By Faith Hoyt, with Lynal Ingham
When the Glass Fire swept through the area early in the morning on Monday, Sept. 28, Foothills Adventist Elementary School in St. Helena, Calif., lost their main building, Baldwin Hall, to the flames.
The fire burned 67,484 acres and destroyed 1,555 structures, damaging an additional 282, according to Cal Fire.
“Thankfully our families and staff are all safe,” stated Rob Ingham, Foothills principal, on the school’s website. “We are praying for our kids and our neighbors who have also lost so much!”
Three weeks after losing their school building, classes went in-person once again for Foothills students on Oct. 19. Their sister schools up the hill in Angwin—Pacific Union College (PUC) Elementary and PUC Preparatory School—opened their doors and provided classrooms for the Foothills teachers and students.
“I can’t say enough about the wonderful cooperation between the three schools to get education back on track in a very short amount of time,” shared Wayne Gungl, associate superintendent of education for the Northern California Conference (NCC). “The dedicated teachers and staff at these three schools have shown the professionalism and care needed to serve students in the best manner possible. In the middle of a disaster, we are still blessed by God’s character shown in our educators, students, families, churches, and the long list of friends and former students of Foothills Adventist Elementary.”
Many students’ homes did not have power, internet, cell service, or water on their first day back to school. Some families had not yet been allowed back to their homes and were commuting from Napa hotels to school.
PUC Elementary was on fall break on the Foothills’ students first day back in-person, so the Foothills students had the elementary campus to themselves that day.
In response to the loss experienced by Foothills, help and support poured in from all directions. Two Loma Linda Academy teachers—Lynne Hattendorf, school counselor, and Lori Holm, religion teacher—provided on-site information for teachers and parents on student behaviors after trauma and how best to support students. They also worked with each class on feelings they may be experiencing after the loss of their school, evacuation, and being displaced.
Additionally, three K-9 comfort dogs from Lutheran Church Charities were brought on campus on the morning of Oct. 19 to spend time with teachers and students. Each student and teacher had time alone with the dog to talk, pet, or just be still.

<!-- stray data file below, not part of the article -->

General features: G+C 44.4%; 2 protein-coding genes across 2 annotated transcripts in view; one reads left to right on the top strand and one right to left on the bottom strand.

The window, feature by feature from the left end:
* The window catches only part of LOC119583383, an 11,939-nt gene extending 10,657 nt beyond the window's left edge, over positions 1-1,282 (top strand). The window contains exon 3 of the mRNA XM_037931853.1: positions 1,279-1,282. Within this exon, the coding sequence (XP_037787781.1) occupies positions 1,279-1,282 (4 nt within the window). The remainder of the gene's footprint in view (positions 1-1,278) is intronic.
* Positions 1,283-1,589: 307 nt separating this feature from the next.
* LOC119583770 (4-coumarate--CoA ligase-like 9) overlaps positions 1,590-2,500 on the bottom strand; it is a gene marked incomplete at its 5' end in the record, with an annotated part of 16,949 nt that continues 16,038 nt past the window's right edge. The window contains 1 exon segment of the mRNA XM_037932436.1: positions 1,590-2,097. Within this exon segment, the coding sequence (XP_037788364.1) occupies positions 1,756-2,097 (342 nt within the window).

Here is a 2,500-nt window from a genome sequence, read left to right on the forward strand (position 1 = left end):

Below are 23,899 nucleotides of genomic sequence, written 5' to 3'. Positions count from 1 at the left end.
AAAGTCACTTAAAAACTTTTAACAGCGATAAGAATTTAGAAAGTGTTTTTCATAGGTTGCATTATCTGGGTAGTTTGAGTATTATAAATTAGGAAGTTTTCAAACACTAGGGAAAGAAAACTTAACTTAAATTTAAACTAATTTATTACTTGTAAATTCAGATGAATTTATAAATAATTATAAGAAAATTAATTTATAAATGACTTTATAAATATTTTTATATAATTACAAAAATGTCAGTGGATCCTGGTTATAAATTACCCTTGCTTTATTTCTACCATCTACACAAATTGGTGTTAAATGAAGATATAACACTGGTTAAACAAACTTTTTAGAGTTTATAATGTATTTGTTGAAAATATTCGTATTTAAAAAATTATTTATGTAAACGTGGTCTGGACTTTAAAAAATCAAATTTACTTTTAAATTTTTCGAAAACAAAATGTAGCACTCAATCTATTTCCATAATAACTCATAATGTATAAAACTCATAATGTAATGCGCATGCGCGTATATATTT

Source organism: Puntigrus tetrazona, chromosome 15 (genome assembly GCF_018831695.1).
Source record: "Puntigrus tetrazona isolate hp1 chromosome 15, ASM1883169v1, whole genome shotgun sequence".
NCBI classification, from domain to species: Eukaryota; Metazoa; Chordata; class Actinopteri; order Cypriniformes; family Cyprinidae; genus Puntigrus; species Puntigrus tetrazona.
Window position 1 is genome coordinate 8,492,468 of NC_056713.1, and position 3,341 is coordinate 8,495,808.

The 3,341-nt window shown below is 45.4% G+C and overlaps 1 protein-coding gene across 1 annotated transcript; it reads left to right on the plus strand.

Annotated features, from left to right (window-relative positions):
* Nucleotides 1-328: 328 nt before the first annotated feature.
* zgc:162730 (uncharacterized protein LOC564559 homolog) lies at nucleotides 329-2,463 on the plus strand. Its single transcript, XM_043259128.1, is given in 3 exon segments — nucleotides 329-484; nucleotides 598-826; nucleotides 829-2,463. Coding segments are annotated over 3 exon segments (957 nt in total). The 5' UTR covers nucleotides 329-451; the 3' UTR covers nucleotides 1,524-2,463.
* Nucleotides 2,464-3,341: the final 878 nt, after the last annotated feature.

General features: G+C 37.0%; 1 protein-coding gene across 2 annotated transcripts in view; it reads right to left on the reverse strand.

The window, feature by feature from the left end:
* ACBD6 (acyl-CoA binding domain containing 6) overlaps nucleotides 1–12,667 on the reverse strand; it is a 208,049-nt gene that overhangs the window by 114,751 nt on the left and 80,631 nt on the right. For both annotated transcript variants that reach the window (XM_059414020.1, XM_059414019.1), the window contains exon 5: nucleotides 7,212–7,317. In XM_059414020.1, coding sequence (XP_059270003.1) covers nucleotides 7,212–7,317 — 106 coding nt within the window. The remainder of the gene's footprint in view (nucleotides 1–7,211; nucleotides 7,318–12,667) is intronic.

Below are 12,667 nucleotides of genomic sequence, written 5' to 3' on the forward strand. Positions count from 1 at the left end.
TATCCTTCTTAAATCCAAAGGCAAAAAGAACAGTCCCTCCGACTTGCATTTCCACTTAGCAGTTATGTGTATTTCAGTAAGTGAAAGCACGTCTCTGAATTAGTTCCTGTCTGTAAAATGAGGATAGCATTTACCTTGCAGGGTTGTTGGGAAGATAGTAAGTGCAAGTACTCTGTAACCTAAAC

From the NCC Education Department, Wayne Gungl, Barry van Iderstein, and Carol Tilstra-Nash were present to bring breakfast treats, to provide lunch for all, and to support teachers. Local pastors Josie Asencio and Robert Kurtz were on hand to support as well.
PUC Elementary provided basic supplies for each student and teacher, which were waiting on each desk, and Middletown school created welcome posters to put in each classroom on Foothills’ first day on PUC’s campus.
Upon hearing the news of the loss, Hawaiian Mission Academy’s Ka Lama Iki campus enlisted students to send a video message to Foothills students.
The Oklahoma Conference sent teddy bears to put on each student’s desk, ready to comfort them. Also on students’ desks were plants and baked treats from the Napa Community Seventh-day Adventist Church. Additionally, The Haven Adventist Church in St Helena provided basic supplies and playground equipment for each classroom.
“There was tremendous support from so many!” said NCC Associate Superintendent Lynal Ingham. “We have people that are sponsoring Bibles for the students, as grades 5 to 8 lost theirs in the burnt building. Others are providing funds for things like textbooks and PE supplies.”
Foothills Alumni have set up a GoFundMe to help replace the library that was lost, and the State of California Department of Education connected with Gungl to provide Chromebooks, iPads, hotspots, external monitors, and Wacom display devices for each of the teachers—all donated at no cost.
“When we picked our spiritual and curricular theme this year, we chose ‘Resilience.’ We wanted to inspire resilience in our students and school family,” Rob Ingham stated. “Little did we know the trials the start of this year would bring! In spite of this disaster to our school and our community, our K to 8th-grade school is still a family and is still helping students grow healthy minds, bodies, and relationships.”
Top of page: When the Glass Fire swept through the area early in the morning of Sept. 28, Foothills Adventist Elementary School in St. Helena, Calif., lost their main building, Baldwin Hall, to the flames.
Photos: NCC Education Department
Middletown Adventist School students pray for Foothills Adventist Elementary School students following Foothills’ loss of their school building to the Glass Fire.
Foothills’ 5th- and 6th-grade students returned for in-person instruction on Oct. 19 on PUC Elementary School’s campus.
Three K-9 comfort dogs from Lutheran Church Charities came on campus on the morning of Oct. 19 to spend time with teachers and students. Each student and teacher had time alone with the dog to talk, pet, or just be still.